Give me a cool idea, mainly. Take a character into a creative concept I haven’t seen before, or make your own version of the costume that still rings true to the original design, and you are guaranteed to get my attention. It shows a love of detail, a knowledge of the character in question, and an ability to explore the idea and make something cool. And, hey, it’s a pretty big guarantee to no one will copy your costume.


  • Bring It To a Close


Despite these being my favorite of the artform, I wanted to make it clear that I appreciate cosplay in all of its forms. It’s a lot of work to make quality costumes – hence why they tend to run so expensive – and all who participate deserve respect and admiration. So, if you’ve put all your hard work into a replica of Sora’s keyblade, then you go right ahead and show it off this summer.


The Real Beauty of Fullmetal Alchemist’s Characters

Many a longtime reader of this blog – and anyone who knows me in person – can testify that I am extra picky about what writers and stories I consider “masters of the craft”, especially when it comes to characters. Of that handful I currently have, Hiromu Arakawa has a firm, uncontested spot.

The Manga and Brotherhood variants of Fullmetal Alchemist are an absolute treasure trove when it comes to detailed, flawed characters that just about every viewer will fall in love with. As a writer, I’m usually in awe of Arakawa’s ability to make a streamlined narrative, that’s equal parts funny and dramatic, and the amazing characters that carry it forward. It’s very rare to find an anime with a cast that’s as well loved as this one and I couldn’t help but wonder what it was about them that sticks with everyone so well.

And, well, you know I can’t resist deep character dives. And before you move on, be aware: spoilers ahead.

Arakawa’s strategy seems to start with something I think many a writer wants initially: memorability. I’ve recently had the “joy” of reading a book that had a good plot, and fascinating villains, but I found myself bored because the protagonist in question was a generic, leather-clad action girl with the social skills of a rock. Your character’s arc, motivations, and story mean next to nothing if the character is a bland, blank slate that could easily get lost in the crowd.

 Arakawa has this skill down pat: each character features not only a unique look, down to the side profile but a personality that could easily become their trademark. Hughes’ kind heart, busybody nature, and outright worship of his family would never be confused with General Louis’ Armstrong’s patented brand of hyper-chivalry and drama. Each one of these characters, even the small ones with bit parts, can easily be identified without use of their clothes or their role in the story. Take it from me; that is far from easy to do.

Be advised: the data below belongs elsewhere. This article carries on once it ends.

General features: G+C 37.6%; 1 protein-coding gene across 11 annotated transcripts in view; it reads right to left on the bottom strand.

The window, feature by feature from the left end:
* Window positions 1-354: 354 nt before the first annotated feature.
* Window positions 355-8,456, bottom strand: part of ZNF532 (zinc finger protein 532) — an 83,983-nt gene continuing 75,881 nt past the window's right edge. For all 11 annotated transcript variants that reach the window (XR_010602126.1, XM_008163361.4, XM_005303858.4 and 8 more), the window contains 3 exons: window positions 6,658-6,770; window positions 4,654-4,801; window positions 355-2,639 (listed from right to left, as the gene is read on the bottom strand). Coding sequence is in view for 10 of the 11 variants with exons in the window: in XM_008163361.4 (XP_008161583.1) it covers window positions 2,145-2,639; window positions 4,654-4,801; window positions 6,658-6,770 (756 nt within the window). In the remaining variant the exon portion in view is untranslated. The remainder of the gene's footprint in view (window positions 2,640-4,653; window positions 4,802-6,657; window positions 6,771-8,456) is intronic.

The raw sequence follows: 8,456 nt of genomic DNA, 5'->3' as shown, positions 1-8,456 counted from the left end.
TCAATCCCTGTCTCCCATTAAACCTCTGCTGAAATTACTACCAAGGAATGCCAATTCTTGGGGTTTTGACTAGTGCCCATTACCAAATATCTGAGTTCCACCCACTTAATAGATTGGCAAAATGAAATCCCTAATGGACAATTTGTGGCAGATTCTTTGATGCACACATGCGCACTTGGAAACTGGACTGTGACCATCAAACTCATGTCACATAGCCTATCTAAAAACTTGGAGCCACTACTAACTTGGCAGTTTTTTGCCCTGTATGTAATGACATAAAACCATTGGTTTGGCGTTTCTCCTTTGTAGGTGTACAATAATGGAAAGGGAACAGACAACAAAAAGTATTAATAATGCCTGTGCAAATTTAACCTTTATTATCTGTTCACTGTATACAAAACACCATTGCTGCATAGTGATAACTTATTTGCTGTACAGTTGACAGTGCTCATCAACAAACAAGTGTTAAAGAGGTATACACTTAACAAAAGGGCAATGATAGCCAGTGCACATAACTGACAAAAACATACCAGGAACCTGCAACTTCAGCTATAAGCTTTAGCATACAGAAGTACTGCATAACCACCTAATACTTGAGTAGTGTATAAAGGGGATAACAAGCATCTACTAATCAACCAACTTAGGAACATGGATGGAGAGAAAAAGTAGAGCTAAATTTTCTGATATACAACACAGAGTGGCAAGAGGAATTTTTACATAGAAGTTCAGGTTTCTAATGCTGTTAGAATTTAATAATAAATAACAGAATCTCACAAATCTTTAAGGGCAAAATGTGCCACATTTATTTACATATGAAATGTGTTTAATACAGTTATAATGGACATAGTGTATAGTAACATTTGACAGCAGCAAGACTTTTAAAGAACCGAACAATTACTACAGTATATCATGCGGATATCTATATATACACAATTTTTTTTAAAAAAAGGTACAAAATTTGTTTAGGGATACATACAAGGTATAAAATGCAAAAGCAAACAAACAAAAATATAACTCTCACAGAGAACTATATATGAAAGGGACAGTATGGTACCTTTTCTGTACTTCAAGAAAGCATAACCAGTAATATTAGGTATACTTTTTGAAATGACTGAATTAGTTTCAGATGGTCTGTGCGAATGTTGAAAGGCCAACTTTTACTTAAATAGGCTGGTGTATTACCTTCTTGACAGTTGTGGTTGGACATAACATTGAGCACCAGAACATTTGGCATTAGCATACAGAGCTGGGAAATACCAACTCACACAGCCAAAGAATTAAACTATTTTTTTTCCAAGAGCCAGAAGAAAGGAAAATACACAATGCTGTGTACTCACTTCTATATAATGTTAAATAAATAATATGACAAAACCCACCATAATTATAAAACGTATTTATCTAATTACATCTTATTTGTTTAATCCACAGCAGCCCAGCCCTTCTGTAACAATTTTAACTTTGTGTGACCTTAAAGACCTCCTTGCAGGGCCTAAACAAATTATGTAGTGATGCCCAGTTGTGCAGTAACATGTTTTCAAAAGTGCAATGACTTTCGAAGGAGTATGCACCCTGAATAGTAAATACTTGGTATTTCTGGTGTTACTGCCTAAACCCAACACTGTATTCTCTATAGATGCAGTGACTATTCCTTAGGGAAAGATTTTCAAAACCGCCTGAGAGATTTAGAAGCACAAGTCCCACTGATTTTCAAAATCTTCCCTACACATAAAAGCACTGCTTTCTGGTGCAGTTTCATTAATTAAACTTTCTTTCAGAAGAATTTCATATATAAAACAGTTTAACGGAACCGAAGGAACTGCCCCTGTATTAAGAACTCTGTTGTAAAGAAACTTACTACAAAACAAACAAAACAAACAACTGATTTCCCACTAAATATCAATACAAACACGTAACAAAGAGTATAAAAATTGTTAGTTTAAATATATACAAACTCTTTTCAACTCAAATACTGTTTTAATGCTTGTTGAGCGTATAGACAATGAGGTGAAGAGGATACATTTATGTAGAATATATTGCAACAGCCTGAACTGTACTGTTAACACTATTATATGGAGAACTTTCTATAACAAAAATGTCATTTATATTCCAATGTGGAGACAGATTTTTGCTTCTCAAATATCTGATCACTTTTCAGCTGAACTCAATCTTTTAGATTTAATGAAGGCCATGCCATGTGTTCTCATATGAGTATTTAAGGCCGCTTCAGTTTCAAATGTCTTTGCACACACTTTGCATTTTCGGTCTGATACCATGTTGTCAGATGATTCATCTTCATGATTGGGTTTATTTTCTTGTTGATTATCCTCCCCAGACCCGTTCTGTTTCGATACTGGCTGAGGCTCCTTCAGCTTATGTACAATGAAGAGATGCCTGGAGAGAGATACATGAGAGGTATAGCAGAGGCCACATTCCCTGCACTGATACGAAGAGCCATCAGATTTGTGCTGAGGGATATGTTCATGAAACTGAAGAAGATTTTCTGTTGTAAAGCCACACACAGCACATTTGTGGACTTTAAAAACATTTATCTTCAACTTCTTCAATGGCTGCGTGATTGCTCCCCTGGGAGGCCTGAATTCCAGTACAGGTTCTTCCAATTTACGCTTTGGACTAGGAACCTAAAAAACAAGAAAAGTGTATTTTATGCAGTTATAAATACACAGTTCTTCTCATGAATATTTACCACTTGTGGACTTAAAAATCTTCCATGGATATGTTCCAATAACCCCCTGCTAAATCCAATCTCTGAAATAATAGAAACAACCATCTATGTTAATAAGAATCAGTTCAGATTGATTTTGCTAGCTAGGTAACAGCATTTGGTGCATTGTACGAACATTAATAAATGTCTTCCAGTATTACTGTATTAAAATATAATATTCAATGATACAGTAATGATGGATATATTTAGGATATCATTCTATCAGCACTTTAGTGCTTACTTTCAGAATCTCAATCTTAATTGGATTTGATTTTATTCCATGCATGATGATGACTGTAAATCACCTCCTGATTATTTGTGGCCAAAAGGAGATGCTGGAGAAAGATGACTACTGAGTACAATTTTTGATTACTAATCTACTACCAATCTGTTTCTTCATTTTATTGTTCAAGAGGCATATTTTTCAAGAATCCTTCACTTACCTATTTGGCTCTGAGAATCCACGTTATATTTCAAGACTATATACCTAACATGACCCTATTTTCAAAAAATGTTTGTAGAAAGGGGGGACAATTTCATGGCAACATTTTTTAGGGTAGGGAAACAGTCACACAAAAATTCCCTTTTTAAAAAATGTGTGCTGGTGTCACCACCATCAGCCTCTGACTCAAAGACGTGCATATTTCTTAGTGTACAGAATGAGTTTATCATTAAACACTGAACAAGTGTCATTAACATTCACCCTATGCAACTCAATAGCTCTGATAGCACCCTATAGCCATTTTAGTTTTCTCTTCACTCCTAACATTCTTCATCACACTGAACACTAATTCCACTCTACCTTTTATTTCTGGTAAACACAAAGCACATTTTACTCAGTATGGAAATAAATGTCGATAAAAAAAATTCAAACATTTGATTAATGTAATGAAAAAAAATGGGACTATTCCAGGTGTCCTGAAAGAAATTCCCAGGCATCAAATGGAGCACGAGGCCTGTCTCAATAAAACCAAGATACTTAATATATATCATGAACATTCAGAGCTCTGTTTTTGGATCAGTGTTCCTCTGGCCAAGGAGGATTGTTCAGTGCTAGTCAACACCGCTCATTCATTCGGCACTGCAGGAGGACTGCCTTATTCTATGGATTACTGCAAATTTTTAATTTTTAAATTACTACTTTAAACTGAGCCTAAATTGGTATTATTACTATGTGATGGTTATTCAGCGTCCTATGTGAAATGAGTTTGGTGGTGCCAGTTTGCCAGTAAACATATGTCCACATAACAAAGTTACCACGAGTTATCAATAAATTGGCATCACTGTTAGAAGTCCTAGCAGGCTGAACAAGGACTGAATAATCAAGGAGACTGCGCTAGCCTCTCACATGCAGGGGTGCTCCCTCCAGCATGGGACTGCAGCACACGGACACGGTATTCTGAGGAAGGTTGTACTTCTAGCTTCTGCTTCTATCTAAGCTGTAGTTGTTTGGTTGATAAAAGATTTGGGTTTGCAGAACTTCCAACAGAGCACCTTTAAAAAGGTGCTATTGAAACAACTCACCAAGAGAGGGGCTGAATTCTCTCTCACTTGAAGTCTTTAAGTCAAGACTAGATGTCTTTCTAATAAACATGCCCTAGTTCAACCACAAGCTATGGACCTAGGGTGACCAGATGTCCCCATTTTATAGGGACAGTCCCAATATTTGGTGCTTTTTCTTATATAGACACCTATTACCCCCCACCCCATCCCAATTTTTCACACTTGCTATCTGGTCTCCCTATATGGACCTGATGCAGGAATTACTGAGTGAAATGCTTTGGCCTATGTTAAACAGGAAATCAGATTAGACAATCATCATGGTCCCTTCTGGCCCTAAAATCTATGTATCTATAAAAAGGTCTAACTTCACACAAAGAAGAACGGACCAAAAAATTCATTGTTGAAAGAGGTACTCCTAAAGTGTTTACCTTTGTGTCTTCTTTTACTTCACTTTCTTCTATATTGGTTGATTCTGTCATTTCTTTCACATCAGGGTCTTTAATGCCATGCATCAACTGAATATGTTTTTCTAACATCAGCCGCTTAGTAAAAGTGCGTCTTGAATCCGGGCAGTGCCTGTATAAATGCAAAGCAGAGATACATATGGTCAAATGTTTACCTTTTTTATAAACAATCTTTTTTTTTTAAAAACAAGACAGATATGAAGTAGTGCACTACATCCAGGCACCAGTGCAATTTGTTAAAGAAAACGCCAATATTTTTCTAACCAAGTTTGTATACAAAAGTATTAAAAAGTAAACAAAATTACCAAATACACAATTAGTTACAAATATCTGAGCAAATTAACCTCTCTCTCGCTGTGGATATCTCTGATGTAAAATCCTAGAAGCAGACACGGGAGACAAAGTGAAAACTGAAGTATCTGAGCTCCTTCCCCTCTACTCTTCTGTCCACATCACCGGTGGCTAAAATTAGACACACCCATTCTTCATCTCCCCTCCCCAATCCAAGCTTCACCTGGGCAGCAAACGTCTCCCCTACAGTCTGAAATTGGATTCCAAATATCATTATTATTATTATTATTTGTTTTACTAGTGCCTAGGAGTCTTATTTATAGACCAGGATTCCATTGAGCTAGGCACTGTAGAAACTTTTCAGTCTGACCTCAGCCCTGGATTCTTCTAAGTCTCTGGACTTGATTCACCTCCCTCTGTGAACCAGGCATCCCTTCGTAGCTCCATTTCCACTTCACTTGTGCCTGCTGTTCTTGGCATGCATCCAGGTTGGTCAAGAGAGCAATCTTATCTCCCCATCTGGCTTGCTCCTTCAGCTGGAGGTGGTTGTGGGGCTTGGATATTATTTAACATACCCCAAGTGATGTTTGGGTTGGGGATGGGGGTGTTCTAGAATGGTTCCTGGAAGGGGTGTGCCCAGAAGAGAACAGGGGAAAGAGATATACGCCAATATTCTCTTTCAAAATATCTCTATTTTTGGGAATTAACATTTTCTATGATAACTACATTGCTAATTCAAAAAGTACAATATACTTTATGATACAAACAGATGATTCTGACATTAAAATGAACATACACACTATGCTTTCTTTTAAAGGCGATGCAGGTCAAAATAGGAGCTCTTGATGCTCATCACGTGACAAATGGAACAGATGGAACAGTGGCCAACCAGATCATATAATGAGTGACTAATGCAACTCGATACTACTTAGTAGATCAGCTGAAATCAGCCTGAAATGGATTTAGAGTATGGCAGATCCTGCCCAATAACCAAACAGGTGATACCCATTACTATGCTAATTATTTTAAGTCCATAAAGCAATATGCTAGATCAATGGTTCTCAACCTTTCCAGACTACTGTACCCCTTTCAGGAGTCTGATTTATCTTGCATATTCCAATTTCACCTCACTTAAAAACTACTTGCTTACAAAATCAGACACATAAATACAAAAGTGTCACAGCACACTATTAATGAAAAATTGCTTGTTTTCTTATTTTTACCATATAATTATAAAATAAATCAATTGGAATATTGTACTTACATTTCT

Once we have these wonderfully created specimens, which your audience loves and worships, our writer does the one thing every newcomer is too scared to do: she cracks them open and spills their guts.

I see a common problem in published fiction where authors are afraid to do any lasting damage to the characters of the story. They’ll kill tiny characters of no significance, and they may even injury their protagonists a bit, but they won’t do anything that rips them apart internally or remove a prominent character that would upset audiences. Arakawa has no such fears, to the point of things being rather dangerous if you’re a character with a first and last name. These characters will feel pain both physically and emotionally, and maybe have their whole world ripped out from under them.

The best example in the show comes from the characters Winry and Scar. Scar is already tragic in his own right: his homeland of Isvalla is being invaded by a greedy, conspiracy-laced government. But then he wakes up in the hospital run by two people from the enemy country. He kills them in a blind panic, even though the two in question are doctors that are healing everyone and anyone they come across. And lo and behold, he’s confronted on his “Kill All Alchemist Quests” by their daughter. Said daughter has lost both parents in one swoop, is now facing their killer, and can’t bring herself to kill him.